- Teaching a high school class and helping them start their eportfolios.
- A professional growth plan meeting with one of my staff member.
- Cleaning up vomit in the front foyer.
- Sitting in a Christmas concert done by our K-1 students.
- Being pulled out of a Christmas concert to help guide busses out of a packed parking lot in -20 degree Celsius weather.
- Running back into the concert to catch the end and engage with parents.
- Supervision at the end of the day.
Some of those were planned and some of those obviously weren’t. As an administrator, you have to be extremely flexible and accommodating to best serve your students and staff. No day ever looks the same and I do my best to be quick on my feet. That is why I have trouble implementing policies within our school.
Now don’t get me wrong, there have to be some policies in school. For example, we have a policy for administering medication within our school that is essential for the safety of students and staff. But how many policies do you have in your school that are truly needed? How many policies exist that FORCE you to deal with a rule as opposed to a person. Do these policies take away the need for common sense and restrict what you are doing with students?
Last year, we had a strict policy regarding the use of electronic devices within our school. Now this policy was created before my time and definitely had the best intentions for the time it was created. With the change in our world, there was more of an opportunity for students to use these devices in the classroom, and as teachers found innovative ways to try different things, I noticed something disturbing. Teachers were asking me permission to use them in the classroom and “break” the policy. Right then and there, I decided to do what I thought was best. Get rid of the policy.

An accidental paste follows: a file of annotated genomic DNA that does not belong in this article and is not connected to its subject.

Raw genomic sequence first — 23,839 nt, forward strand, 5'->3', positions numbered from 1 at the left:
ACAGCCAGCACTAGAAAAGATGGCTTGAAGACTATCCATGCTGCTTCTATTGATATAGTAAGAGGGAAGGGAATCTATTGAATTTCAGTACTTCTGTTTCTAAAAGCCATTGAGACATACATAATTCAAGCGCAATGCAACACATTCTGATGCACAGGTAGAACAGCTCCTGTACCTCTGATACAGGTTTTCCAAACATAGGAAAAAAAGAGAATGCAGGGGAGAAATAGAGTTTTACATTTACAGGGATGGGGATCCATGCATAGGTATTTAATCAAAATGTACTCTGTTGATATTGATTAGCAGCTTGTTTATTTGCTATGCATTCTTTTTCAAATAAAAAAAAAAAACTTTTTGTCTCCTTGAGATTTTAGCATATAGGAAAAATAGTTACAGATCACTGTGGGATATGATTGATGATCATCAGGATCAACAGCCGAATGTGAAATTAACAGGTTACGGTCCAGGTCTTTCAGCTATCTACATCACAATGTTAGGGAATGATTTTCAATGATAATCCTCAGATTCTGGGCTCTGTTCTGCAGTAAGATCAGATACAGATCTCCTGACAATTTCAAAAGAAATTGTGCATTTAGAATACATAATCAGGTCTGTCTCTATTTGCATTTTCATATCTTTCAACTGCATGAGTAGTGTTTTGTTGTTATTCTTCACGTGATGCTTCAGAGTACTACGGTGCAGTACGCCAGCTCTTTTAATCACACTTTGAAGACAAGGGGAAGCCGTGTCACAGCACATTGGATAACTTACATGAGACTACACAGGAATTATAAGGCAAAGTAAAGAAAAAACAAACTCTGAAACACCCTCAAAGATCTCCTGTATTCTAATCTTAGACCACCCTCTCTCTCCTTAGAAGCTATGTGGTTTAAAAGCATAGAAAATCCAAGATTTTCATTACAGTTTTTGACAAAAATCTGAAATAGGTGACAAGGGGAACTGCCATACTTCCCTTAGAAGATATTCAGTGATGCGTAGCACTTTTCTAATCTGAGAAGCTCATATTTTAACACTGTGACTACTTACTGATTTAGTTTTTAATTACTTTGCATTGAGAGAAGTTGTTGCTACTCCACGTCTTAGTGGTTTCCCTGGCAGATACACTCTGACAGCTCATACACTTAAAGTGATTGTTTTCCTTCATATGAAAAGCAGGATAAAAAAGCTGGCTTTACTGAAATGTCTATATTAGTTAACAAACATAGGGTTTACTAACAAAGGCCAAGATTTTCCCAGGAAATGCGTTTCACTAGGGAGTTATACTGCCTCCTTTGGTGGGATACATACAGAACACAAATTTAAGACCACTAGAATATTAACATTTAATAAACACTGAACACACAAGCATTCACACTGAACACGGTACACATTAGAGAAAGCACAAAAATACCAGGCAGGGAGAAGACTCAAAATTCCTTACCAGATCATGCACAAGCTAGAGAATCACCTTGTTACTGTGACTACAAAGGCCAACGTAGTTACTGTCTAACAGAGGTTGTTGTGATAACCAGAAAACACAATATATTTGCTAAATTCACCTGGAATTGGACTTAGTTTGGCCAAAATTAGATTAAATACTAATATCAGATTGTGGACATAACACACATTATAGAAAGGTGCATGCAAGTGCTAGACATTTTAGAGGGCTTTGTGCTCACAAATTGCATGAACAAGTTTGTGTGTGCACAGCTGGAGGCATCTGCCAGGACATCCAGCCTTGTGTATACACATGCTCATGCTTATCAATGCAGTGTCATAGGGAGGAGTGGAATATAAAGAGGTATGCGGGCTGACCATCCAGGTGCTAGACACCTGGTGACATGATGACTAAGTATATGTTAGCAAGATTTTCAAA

Have we had issues with devices in our school since then? I would be lying if I said no, but I could easily count them on one hand in the last two years. Now with these few issues, do we create a school wide policy that affects everyone? Or do we leave room for flexibility in school:
“So don’t scar on the first cut. Don’t create a policy because one person did something wrong once. Policies are only meant for situations that come up over and over again.” Rework by Jason Fried, David Heinemeier Hansson
Just like there is no handbook for parenting, there is none for being a school administrator either. Early in my career, I remember schools having policies than went through the “offense” list, followed by the “consequence”. What this does in our school is paint people in corners where they do not look at the situation, but they look at the action and then have a reaction. We need to look at the person and try to understand the “why” of the situation. Then we have to look at how we can help the student make better choices in the future.
As I started off, having no policies is not realistic. We live in a litigious society and we have to ensure that our students and staff are safe. The reality though is that many of the policies in schools take out the opportunity to deal with our kids. We are in the people business, not the “policy” business.
I challenge you to take a look at the policies and rules in your school. How many are needed and how many put you in a position where you really don’t need to talk to your kids? If it is the second, isn’t it time to rethink if it needs to exist?